Finally, I caught up with a favourite of mine.  Having encountered a missed opportunity in the early stages, I was ecstatic when I saw it at the entrance of a restaurant in Ijok, Kuala Selangor.  Not only did they have it, they had 3 of the same!  This plant was the biggest of all.

Although not a true palm, its growth habit is similar to the palm tree. It is also known as the Cardboard Palm, Cardboard Sago or Cardboard Cycad. This native of Mexico is prehistoric in nature (existing in times of the dinosaur) like the Sago Palm, hence it's no surprise that the trunk acts like a water reservoir enabling it to survive drought periods over millions of years.

                                                                      young leaves

The leaves are pinnately arranged, symmetrical, oblong in shape and some with mild serrated edges. It is slightly thick and leathery to the feel therefore, cardboard like.  The leaf stems arise from the crown of the thick, fleshy trunk. Unfurled, the young leaves are light olive green in colour, maturing to a dark green.

water storage tank

Reproductive structures in the form of cones do appear on each plant and when ripen, break open to reveal many tightly packed red seeds.  However, there were none on these 3 potted specimens at this time, probably due to bad timing.

With its exotic tropical appeal, this easy to grow species definitely looks great for indoor potted or outdoors for accent.  Locally, many proud palm owners would also shower them with lots of TLC and tend to them 'bonsai' style (art of growing plants in small or shallow containers to expose tuberous trunk and their leafy fronds in miniature for aesthetics).

Kuala Selangor/Sekinchan | 26 June 2010

The day finally arrived for the much anticipated trip to the towns of the Kuala Selangor and Sekinchan about 75km north-west of Kuala Lumpur.

                                                                   scenes along the way
Weather was absolutely great - clear blue skies and cotton-white cumulus clouds. The air-conditioned coach weaved past deep green plantations of oil palms, coconut trees and sleepy rural homes.

We soon arrived at the vast hectares of padi (rice) fields at Sekinchan.  3rd largest crop grown in Malaysia after oil palms and coconuts. Unfortunately, the padi had just been recently harvested. Instead of miles and miles of lush green fields, we saw only brown and barren land. Then, we were given a brief tour of the germinating, planting and harvesting processes which ended with purchases of white and brown rice on offer.

Lunch was scrumptious affair comprising fresh seafood offerings which the town is famous for due to proximity to the sea.

With tummies filled, we proceeded to the next destination of Kubu Melawati (Fort Melawati), a historical hillock overlooking the Selangor River estuary where it was necessary to guard against invasion by Dutch and Portugese forces during the 16th + 17th century respectively.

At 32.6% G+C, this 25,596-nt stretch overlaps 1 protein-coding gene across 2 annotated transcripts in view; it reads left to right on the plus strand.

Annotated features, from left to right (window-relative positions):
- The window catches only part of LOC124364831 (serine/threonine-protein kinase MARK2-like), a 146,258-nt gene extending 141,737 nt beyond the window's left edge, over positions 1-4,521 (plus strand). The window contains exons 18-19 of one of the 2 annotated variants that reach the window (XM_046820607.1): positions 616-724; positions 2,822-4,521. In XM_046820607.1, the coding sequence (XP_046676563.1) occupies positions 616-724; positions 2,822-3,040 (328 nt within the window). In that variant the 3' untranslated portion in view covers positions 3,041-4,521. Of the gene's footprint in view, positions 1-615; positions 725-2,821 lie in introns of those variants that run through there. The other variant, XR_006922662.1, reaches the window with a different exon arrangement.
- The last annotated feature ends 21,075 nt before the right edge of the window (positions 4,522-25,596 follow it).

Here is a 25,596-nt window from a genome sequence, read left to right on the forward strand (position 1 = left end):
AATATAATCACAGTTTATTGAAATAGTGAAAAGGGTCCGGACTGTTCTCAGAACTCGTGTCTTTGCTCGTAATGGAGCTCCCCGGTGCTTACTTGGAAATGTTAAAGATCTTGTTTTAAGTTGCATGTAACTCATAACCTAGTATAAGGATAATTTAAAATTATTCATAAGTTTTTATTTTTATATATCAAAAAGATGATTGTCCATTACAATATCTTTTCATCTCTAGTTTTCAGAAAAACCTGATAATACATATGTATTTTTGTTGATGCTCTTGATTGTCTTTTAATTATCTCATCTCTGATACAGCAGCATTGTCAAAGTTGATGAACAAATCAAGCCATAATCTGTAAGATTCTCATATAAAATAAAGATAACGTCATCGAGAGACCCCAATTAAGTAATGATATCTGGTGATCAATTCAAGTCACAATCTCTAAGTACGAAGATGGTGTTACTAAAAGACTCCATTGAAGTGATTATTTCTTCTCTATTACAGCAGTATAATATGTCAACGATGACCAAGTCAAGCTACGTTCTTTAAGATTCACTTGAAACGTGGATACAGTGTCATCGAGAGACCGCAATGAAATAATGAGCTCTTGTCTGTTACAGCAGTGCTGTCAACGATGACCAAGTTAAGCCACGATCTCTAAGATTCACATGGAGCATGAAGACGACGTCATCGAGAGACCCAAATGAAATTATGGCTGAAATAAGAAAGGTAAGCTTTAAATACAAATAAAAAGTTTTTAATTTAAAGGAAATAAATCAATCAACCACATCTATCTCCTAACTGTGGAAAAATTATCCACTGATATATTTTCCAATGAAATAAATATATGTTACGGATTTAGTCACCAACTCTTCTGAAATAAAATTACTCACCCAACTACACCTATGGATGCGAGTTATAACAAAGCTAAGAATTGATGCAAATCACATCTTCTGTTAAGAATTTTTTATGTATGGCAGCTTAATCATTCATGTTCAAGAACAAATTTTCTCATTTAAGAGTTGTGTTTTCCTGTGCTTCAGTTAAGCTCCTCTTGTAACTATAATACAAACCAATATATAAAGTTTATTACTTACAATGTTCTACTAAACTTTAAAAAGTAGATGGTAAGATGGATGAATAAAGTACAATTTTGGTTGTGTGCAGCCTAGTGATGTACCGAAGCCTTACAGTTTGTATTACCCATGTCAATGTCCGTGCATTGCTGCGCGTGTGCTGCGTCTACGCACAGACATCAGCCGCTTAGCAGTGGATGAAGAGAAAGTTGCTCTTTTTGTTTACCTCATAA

It was a warm afternoon as we made our way up the hill on a motorised tram car which took less than 10mins.  There to greet us was a whole community of Silvered Leaf Monkeys (Silvered Langur) monkeying around. And they were mischievous - so everyone was alerted to mind their spectacles, cameras etc... in case they get snatched by these fearless primates.

                                                                   sitting on the fence

Then headed down to the small scale aquarium and aviary which was part of the hill's attraction.

Our destination for the afternoon was at a Bird Nest factory at Kuala Selangor where we were shown how the swiftlets build their nests in the factory's "bird hotel", harvesting of the nests, cleaning and sales (very expensive, of course) of the much desired product especially by Asian Chinese communities.

Really tired by now, all that heat and all the walking (unfit is me!). It's dinner time and we all boarded the coach to a popular Chinese restaurant in nearby Ijok.  It's speciality is 'beggar-style' food.  A simplistic cooking method whereby meats like chicken, duck, pigs trotters, tasty glutinous rice etc. are individually wrapped in foil, encrusted in clay and baked to perfection in a charcoal kiln. Delicious!

Dead tired upon arrival home. Gluttony was the name of this trip...

p.s. very pleased to find 3 different specimens for blog, coming up soon!

Monday, June 21, 2010

The Balloon Palm

Now, I know that there are various artificial palms, plastic and synthetic palms, electric operated palms, preserved palms and what else but this latest addition to the palm world is unreal really... however, I still need to give some brownie points for novelty factor!

Came across this palm in a particular car show room in the city.  They obviously had given the traditional ordinary balloons a big heave-ho and taken on a trendy tropical setting by installing a couple of "maintenance free" coconut palms... ha2.  Must say, it's eye catching whether tacky or not. 

                                                 specimen @ car show room Jalan Ipoh, KL

Oh, they did have a potted Lady Palm further away from the main entrance where the balloons were set up but that kind of dried up and was left half dead.

Reminder to self, must take a picture of that (dead plant) too when I pass that way again... and check if the helium balloon palms still standing.

Might be worth considering if planning a tropical or palm theme party in the midst of winter???

Sunday, June 20, 2010